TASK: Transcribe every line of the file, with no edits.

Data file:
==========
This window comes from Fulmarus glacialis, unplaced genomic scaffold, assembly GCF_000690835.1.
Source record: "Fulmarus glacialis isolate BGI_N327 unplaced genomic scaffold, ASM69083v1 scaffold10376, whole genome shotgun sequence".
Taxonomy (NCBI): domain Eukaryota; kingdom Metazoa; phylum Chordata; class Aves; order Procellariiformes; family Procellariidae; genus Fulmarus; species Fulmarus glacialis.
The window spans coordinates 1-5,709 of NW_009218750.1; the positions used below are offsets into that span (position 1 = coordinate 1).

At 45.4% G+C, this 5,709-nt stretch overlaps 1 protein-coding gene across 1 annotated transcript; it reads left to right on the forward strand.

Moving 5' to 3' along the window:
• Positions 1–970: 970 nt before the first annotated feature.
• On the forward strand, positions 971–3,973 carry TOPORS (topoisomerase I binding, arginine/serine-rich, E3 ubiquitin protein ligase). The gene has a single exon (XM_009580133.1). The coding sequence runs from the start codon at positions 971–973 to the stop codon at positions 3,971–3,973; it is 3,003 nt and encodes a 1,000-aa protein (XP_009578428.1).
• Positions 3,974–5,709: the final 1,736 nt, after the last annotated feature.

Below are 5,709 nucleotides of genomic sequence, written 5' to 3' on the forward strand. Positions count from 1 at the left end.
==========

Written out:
This window comes from Fulmarus glacialis, unplaced genomic scaffold, assembly GCF_000690835.1.
Source record: "Fulmarus glacialis isolate BGI_N327 unplaced genomic scaffold, ASM69083v1 scaffold10376, whole genome shotgun sequence".
Taxonomy (NCBI): domain Eukaryota; kingdom Metazoa; phylum Chordata; class Aves; order Procellariiformes; family Procellariidae; genus Fulmarus; species Fulmarus glacialis.
The window spans coordinates 1-5,709 of NW_009218750.1; the positions used below are offsets into that span (position 1 = coordinate 1).

At 45.4% G+C, this 5,709-nt stretch overlaps 1 protein-coding gene across 1 annotated transcript; it reads left to right on the forward strand.

Moving 5' to 3' along the window:
• Positions 1–970: 970 nt before the first annotated feature.
• On the forward strand, positions 971–3,973 carry TOPORS (topoisomerase I binding, arginine/serine-rich, E3 ubiquitin protein ligase). The gene has a single exon (XM_009580133.1). The coding sequence runs from the start codon at positions 971–973 to the stop codon at positions 3,971–3,973; it is 3,003 nt and encodes a 1,000-aa protein (XP_009578428.1).
• Positions 3,974–5,709: the final 1,736 nt, after the last annotated feature.

Below are 5,709 nucleotides of genomic sequence, written 5' to 3' on the forward strand. Positions count from 1 at the left end.